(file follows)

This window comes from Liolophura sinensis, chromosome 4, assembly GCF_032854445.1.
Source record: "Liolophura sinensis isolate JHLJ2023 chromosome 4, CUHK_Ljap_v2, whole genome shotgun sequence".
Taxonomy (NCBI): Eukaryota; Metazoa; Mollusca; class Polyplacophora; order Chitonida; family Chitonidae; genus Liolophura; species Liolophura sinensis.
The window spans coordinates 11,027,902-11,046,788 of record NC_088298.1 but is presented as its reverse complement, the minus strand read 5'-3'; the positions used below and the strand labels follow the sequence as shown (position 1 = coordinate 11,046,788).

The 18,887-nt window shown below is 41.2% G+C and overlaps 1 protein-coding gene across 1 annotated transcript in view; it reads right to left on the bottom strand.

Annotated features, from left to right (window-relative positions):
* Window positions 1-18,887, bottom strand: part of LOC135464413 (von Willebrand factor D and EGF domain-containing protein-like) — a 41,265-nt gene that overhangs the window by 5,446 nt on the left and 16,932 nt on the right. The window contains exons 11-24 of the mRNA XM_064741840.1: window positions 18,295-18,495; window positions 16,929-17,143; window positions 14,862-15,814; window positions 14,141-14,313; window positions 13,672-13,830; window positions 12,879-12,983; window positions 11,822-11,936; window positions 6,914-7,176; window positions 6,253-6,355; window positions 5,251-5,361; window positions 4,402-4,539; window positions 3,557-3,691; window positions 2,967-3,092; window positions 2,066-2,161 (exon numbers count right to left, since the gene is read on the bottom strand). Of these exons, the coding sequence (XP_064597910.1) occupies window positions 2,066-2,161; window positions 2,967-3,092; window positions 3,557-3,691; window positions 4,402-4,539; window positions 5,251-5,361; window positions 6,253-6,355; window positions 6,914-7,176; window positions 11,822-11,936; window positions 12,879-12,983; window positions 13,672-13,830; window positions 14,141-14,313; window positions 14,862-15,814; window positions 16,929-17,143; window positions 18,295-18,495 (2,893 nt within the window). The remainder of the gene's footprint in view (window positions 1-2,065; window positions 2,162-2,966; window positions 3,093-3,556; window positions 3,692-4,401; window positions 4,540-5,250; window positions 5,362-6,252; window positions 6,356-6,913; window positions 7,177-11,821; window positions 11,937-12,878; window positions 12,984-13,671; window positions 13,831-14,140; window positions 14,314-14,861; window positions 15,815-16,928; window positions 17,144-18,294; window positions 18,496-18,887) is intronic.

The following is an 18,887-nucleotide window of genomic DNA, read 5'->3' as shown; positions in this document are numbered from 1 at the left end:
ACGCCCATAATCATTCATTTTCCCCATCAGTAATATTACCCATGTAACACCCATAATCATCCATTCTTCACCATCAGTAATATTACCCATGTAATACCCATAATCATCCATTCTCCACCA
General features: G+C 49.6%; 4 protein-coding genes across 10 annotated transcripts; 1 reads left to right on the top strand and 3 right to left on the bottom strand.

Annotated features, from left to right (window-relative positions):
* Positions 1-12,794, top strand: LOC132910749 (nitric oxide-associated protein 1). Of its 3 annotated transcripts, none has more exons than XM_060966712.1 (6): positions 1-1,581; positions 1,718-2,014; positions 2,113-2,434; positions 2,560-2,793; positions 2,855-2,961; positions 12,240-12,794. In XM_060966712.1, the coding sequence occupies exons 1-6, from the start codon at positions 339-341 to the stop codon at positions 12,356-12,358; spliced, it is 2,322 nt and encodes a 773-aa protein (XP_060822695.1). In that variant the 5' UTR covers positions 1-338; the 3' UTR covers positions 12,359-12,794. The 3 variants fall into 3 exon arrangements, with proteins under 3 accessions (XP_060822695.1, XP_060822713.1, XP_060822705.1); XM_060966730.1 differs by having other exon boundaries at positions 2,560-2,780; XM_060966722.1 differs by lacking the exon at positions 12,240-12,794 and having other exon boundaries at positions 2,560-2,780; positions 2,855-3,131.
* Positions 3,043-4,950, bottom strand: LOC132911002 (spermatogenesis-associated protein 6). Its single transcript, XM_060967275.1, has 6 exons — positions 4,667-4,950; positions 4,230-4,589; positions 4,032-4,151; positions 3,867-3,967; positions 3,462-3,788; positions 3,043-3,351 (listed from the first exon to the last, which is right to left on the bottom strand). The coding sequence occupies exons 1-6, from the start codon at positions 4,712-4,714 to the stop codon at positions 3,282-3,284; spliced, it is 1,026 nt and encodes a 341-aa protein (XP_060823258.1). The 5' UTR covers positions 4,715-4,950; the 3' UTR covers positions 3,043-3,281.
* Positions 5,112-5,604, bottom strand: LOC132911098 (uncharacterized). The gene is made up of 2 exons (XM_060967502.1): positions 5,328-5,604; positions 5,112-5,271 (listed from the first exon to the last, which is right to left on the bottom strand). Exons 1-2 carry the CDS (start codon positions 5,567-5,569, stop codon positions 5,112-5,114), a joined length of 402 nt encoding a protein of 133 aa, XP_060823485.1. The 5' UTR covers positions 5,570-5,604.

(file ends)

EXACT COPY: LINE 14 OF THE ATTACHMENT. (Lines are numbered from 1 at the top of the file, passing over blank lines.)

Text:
* Positions 5,112-5,604, bottom strand: LOC132911098 (uncharacterized). The gene is made up of 2 exons (XM_060967502.1): positions 5,328-5,604; positions 5,112-5,271 (listed from the first exon to the last, which is right to left on the bottom strand). Exons 1-2 carry the CDS (start codon positions 5,567-5,569, stop codon positions 5,112-5,114), a joined length of 402 nt encoding a protein of 133 aa, XP_060823485.1. The 5' UTR covers positions 5,570-5,604.